39. Telebyte :
    Then there was the 1985 Paris-Roubaix when 7/8 of the field DNF’d and riders were unrecognizably covered in filth at the finish. First win for Marc Madiot & LeMond came second – only his lips are recognizably flesh…
    Inimitably narrated by Phil Liggett in one of his first CBS broadcasts with John Tesh’s (shockingly fitting) music. Video Here

    I do not think that Lemond was 2nd that year, pretty sure he was 4th. Big George is the only American to podium at P-R, unless I am mistaken. But I agree, that year was EPIC! I believe that Jeff in Petro-Metro’s avatar is Lemond from that year’s P-R.

  40. @mauibike
    Wow! I have never heard that, but that does not mean it isn’t true. Very hard to believe from all I have heard about Hampsten, though. There’s another classic (and classy) story about Hampsten after that Giro win: He was getting on an airplane trip back to the US after winning the Giro and he sat down on the plane next to some older American woman. She asks him what he had been doing in Italy and Hampsten supposedly told her that he had just been biking around the country and left it at that. He never even mentioned that he had been in the Giro, say nothing about winning it. Class act.

  41. @Buck Rogers

    @Telebyte
    Yeah, BR, I’m pretty sure you’re right.

    1 Marc Madiot (FRA)
    2 Bruno Wojtinek (FRA)
    3 Sean Kelly (IRE)
    4 Greg LeMond (USA)
    (thanks to Wikipedia)

    Funnily enough there’s someone on eBay selling the Paris-Roubaix 85 – 89 on DVD which I picked up a copy of. They’re obvioulsy from old VHS tapes that have been copied from the original CBS sports broadcasts someone has had at home. Complete with some old ad’s that have been missed through editing. Quality is a bit dodgy in parts but overall pretty good.

    Great epic race, don’t know about Tesh’s music though? 80’s synth rock I’d call it. Aunty Phil’s dyed jet black hair is a scream.

  42. ok, so, not to self promote, but if anyone would like, I recorded a podcast with Andy a while back, and we talked a bit about this ride. You can find it at packfiller.com, in the ‘previous posts’ section.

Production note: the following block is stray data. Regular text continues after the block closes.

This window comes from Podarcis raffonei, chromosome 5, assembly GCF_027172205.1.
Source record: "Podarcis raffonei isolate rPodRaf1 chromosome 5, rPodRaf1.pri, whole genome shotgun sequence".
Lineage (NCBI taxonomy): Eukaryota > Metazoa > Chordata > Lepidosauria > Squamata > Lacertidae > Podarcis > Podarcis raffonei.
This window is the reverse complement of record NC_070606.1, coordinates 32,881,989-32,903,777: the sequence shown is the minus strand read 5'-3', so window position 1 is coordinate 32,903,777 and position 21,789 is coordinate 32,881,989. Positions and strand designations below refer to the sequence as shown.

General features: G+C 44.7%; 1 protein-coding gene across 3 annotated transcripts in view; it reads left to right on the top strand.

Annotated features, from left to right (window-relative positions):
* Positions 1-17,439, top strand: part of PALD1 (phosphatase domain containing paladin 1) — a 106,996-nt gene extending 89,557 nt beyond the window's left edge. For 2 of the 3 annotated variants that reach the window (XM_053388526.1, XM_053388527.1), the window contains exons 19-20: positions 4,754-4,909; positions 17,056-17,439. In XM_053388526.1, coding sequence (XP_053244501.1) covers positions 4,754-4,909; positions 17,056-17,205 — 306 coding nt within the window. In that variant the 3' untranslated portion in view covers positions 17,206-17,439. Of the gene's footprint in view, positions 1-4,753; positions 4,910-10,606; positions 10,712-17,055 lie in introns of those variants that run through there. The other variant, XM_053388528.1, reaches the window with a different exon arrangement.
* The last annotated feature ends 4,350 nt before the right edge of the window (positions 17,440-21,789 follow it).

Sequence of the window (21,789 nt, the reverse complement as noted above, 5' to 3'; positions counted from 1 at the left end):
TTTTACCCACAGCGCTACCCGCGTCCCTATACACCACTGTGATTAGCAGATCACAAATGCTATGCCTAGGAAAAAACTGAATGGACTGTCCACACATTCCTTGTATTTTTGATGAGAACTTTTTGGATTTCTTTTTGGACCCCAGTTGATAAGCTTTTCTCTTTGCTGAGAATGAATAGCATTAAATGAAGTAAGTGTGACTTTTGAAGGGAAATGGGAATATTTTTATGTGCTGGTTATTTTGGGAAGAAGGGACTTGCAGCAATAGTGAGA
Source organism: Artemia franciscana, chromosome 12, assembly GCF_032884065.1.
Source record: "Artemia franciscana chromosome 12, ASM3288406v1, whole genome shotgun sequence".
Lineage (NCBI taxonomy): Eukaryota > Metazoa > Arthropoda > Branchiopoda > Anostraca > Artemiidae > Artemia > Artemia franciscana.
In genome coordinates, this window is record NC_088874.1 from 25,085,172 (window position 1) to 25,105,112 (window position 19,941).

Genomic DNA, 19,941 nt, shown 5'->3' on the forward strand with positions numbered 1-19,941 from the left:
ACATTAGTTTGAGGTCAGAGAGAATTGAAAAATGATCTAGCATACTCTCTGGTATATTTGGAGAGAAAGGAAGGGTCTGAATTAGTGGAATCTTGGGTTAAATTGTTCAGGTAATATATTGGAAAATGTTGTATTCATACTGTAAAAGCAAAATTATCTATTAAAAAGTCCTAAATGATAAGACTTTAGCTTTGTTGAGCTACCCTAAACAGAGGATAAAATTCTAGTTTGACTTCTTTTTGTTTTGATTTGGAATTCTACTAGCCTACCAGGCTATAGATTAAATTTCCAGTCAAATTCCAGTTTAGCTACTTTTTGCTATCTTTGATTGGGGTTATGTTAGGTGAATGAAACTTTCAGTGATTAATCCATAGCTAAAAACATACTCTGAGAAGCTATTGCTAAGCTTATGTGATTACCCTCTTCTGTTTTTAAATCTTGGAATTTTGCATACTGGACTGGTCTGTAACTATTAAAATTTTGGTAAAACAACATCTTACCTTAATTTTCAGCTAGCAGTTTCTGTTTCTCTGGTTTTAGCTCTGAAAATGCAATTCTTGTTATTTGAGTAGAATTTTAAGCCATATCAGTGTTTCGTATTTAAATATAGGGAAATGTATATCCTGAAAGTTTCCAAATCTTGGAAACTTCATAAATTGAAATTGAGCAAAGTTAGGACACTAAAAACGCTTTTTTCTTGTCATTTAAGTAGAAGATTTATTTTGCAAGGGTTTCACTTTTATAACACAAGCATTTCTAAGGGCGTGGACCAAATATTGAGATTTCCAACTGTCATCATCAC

If this seems like self promotion bs, don’t hesitate to tell me to STFU.

    A great guy, and pretty damn humble for a guy with his palmares.

    [Update from Frank: Podcast can be found here.]

  43. “But I was in a period of my life when I didn’t like crashing due to mystery bike failures, so I went with the sure ride I knew Land Shark would build for me.”

    I am at that period in my life as well. I wonder, does one ever move beyond this period and transcend to a different state?

  44. Question of the day:  Choose one ride for ultimate epicness, and why.  1) Stelvio 2) Mortirolo 3) Gavia.  Discuss…

  45. @Forza Ciclismo Rather you mean “Discuss amongst ya’selves!” — Linda Richman.

  46. @sgt

    @Stefan

    Yep, no sense rehashing topics that have already been covered, especially in art.

    Manet (1863)

    Bow Wow Wow (1981)

    Man am I bored.

  47. @Forza Ciclismo

    Question of the day: Choose one ride for ultimate epicness, and why. 1) Stelvio 2) Mortirolo 3) Gavia. Discuss…

    Gavia. Hampsten and Bruekink and Delgado. Oakley and Vaseline.

    Jersey and shorts only.

  48. Imagine chasing after only two distinctive sets of tyre tracks in the snow. (photo above)
  49. @unversio

    Imagine chasing after only two distinctive sets of tyre tracks in the snow. (photo above)

    Imagine doing it on this bike!

    http://bikehugger.com/post/view/the-ugliest-eddy-merckx-ever

  50. What would Andy do today?